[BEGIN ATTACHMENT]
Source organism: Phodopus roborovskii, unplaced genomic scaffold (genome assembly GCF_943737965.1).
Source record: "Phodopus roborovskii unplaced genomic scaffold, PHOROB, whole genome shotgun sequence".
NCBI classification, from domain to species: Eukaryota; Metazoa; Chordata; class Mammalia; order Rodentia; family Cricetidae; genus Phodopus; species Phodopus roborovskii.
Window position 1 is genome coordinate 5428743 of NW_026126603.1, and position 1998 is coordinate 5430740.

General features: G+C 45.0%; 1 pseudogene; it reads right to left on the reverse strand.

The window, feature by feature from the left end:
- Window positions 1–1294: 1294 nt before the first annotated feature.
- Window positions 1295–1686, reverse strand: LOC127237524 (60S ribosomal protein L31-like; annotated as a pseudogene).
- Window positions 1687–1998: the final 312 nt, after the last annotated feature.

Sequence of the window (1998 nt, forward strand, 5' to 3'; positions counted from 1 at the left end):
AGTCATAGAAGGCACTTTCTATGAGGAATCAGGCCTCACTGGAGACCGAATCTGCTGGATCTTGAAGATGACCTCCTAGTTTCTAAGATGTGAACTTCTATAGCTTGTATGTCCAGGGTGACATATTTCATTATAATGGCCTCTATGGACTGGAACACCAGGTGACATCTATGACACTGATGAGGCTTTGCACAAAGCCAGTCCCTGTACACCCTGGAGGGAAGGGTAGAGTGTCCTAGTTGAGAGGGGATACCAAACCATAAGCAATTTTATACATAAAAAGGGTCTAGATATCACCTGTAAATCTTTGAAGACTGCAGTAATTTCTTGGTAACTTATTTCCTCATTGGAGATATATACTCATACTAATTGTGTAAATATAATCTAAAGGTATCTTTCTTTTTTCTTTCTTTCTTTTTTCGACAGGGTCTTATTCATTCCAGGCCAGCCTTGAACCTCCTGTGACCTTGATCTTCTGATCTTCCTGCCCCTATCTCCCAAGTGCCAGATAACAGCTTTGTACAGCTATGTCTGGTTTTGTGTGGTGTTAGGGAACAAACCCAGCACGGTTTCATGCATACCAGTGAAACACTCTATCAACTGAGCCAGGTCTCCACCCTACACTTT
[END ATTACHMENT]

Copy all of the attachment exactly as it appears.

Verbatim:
Source organism: Phodopus roborovskii, unplaced genomic scaffold (genome assembly GCF_943737965.1).
Source record: "Phodopus roborovskii unplaced genomic scaffold, PHOROB, whole genome shotgun sequence".
NCBI classification, from domain to species: Eukaryota; Metazoa; Chordata; class Mammalia; order Rodentia; family Cricetidae; genus Phodopus; species Phodopus roborovskii.
Window position 1 is genome coordinate 5428743 of NW_026126603.1, and position 1998 is coordinate 5430740.

General features: G+C 45.0%; 1 pseudogene; it reads right to left on the reverse strand.

The window, feature by feature from the left end:
- Window positions 1–1294: 1294 nt before the first annotated feature.
- Window positions 1295–1686, reverse strand: LOC127237524 (60S ribosomal protein L31-like; annotated as a pseudogene).
- Window positions 1687–1998: the final 312 nt, after the last annotated feature.

Sequence of the window (1998 nt, forward strand, 5' to 3'; positions counted from 1 at the left end):
AGTCATAGAAGGCACTTTCTATGAGGAATCAGGCCTCACTGGAGACCGAATCTGCTGGATCTTGAAGATGACCTCCTAGTTTCTAAGATGTGAACTTCTATAGCTTGTATGTCCAGGGTGACATATTTCATTATAATGGCCTCTATGGACTGGAACACCAGGTGACATCTATGACACTGATGAGGCTTTGCACAAAGCCAGTCCCTGTACACCCTGGAGGGAAGGGTAGAGTGTCCTAGTTGAGAGGGGATACCAAACCATAAGCAATTTTATACATAAAAAGGGTCTAGATATCACCTGTAAATCTTTGAAGACTGCAGTAATTTCTTGGTAACTTATTTCCTCATTGGAGATATATACTCATACTAATTGTGTAAATATAATCTAAAGGTATCTTTCTTTTTTCTTTCTTTCTTTTTTCGACAGGGTCTTATTCATTCCAGGCCAGCCTTGAACCTCCTGTGACCTTGATCTTCTGATCTTCCTGCCCCTATCTCCCAAGTGCCAGATAACAGCTTTGTACAGCTATGTCTGGTTTTGTGTGGTGTTAGGGAACAAACCCAGCACGGTTTCATGCATACCAGTGAAACACTCTATCAACTGAGCCAGGTCTCCACCCTACACTTT